Our 11:30 PM flight home from Kansai International Airport back to Changi in Singapore was remarkably smooth in one respect. I was semi-conscious until I was awaken seconds before midnight by the SQ pilot leading the cabin crew and all passengers in the 10 second countdown to 2011, at which point I was asking Ling if we were still taxing. She chuckled and said that we’d been in the air for 30 minutes already! I didn’t feel or sense a thing when the plane took-off. Likewise, the landing was as soft as a feather with zero bumps, low noise – just perfect.
On the other hand, just two rows ahead of us was a crying baby who – somehow – managed to cry continuously throughout the entire 7 hour flight home. You know it’s real bad when even Ling gets exasperated and says it’s either a problem with the baby or the parents! She even wrote Ann that “Murder had never been more real in my mind!” LOL.
Either way, neither of us managed to get much sleep; and right now at 2:10 PM and finished unpacking, laundry, picked up Hannah, had our brunch, cooked and fed her lunch, did her laundry, cleaned up the house – the two of us are just about to completely bowl over from lack of sleep!
Still, blogging comes first before the memories of our trip start to blur and every experience we got from our 10.5 day trip start to feel the same. There are still a few more posts after this, though they’ll be a selection of videos taken by Ling (our video camera girl this time), and also my panoramic compositions.
A 10 day trip through Japan was about perfect for us to get a good feel of the country and at the same time just about exactly long enough for us to start missing home (i.e. curry puffs, Hokkien noodles, roti prata, (real) dim sum, and Hannah). Of the four cities we traveled to and visited, here’s what we think is a doable length of stay for most first-time travelers to these cities:
Kobe: recommended 3D 2N, which was the length of time we spent. There aren’t many definitive sight-seeing spots in the city, but those that are:
Kitano-Cho (~ 2 hrs exploration time)
Nunobiki Falls & Mts. Maya & Rokko (~4-8 hrs)
Sannomiya Station stretch (~2 hrs)
Chinatown (~2 hrs) – are all well worth visits.
Kyoto: recommended 6D 5N, though we spent a longer 7D 6N here. If you’re up to visiting all the temples and shrines, then a longer visit is recommended. But if you’re interested to just view the most important religious institutions, then an 7 day stay might be excessive, as we both felt now that we’ve been there done that. Kyoto’s palette of sites are significantly more varied, the more so considering it’s such a convenient jump-off point to many other cities nearby. That we missed Himeji Castle was disappointing, but I’m assuming that we’d go back to Kyoto again for a second visit at some point. High points we felt during our Kyoto stay and our recommended length of visitations included:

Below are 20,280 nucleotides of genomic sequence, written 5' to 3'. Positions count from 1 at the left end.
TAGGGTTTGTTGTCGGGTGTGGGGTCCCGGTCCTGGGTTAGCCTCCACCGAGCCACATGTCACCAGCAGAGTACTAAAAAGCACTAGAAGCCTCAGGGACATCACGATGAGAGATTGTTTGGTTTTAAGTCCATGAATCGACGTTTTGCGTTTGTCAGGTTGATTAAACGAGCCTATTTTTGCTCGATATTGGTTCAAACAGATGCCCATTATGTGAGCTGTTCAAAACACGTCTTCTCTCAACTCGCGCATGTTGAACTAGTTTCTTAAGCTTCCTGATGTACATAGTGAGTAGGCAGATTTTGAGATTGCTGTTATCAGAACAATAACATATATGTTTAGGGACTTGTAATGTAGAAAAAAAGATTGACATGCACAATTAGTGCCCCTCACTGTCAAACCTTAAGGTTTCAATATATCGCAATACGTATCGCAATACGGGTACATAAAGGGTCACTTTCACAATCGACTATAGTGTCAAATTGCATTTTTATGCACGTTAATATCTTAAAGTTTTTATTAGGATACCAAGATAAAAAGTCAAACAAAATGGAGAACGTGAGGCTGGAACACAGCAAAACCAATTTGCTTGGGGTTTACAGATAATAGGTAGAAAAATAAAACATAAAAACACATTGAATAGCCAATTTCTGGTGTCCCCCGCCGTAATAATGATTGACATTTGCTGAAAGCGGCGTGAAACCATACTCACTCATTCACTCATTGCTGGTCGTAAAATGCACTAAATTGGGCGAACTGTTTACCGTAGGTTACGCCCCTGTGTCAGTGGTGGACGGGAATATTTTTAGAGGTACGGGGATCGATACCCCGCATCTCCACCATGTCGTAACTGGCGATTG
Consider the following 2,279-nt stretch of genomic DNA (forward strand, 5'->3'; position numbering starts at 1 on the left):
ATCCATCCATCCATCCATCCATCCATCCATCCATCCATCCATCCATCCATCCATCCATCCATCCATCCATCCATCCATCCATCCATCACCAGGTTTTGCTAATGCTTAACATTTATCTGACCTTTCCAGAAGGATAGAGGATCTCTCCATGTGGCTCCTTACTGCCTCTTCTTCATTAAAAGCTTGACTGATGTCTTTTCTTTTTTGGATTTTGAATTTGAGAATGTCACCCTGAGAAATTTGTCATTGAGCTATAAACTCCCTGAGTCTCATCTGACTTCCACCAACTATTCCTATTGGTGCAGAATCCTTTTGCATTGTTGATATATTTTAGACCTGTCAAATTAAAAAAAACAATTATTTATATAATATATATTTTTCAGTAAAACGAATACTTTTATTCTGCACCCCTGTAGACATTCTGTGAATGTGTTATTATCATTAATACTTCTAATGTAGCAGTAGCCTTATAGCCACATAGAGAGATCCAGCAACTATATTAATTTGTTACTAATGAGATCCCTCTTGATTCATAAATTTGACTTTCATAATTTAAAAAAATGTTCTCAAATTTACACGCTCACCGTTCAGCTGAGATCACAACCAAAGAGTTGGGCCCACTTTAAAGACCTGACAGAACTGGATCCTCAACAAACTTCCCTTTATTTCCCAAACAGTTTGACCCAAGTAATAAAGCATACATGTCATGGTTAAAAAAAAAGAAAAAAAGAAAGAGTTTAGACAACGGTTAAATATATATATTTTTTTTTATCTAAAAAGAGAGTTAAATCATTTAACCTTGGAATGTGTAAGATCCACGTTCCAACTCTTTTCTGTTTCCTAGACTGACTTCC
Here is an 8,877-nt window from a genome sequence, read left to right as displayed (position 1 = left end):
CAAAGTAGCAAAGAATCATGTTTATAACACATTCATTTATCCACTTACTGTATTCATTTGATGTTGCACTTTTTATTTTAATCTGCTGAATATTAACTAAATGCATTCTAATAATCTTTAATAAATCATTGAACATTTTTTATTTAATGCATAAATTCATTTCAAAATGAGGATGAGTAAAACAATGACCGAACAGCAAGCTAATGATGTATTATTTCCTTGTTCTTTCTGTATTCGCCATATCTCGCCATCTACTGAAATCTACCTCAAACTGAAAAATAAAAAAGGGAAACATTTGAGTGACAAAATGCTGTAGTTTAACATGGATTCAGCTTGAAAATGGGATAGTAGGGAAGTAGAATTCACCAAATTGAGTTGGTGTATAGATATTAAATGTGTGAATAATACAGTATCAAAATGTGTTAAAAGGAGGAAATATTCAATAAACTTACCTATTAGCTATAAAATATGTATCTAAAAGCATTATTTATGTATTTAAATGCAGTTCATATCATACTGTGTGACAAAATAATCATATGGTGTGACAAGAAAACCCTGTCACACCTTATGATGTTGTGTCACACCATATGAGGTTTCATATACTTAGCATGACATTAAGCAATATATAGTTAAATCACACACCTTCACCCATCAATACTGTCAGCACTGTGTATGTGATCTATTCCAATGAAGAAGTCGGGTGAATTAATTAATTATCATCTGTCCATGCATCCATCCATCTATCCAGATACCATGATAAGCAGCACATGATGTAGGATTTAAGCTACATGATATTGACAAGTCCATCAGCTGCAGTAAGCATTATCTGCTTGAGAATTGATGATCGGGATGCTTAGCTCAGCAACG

Nijo-Castle (~2 hrs)
Kyoto Station (~4 hrs, but multiple visits really since it’s a central transit point. An absolutely gargantuan structure!)
Gion area (~4 hrs)
The Philosopher’s Walk (~4 hrs)
Arashiyama area (~4-6 hrs – the bamboo grove is a must see!)
Nishiki Food Market (~2 hrs)
Kinkakuji Temple (~ 1 hr)
Fushimi Inari Temple (~4 hrs – enough time to climb all the way up to the summit)
You could probably manage the above itinerary with 5D 4N too, though you’d probably not spend much time shopping then. We also initially included a few more Kyoto temples as well, but took them out at the last minute after Ling started getting cold feet about visitations there. Another alternative, but smarter way of arranging the itinerary is to visit each Kyoto area according to its cardinal direction; i.e. day 1, go East, day 2, go West etc. In our case, it was a mite bit messed up, but we’ve learned from this experience.:)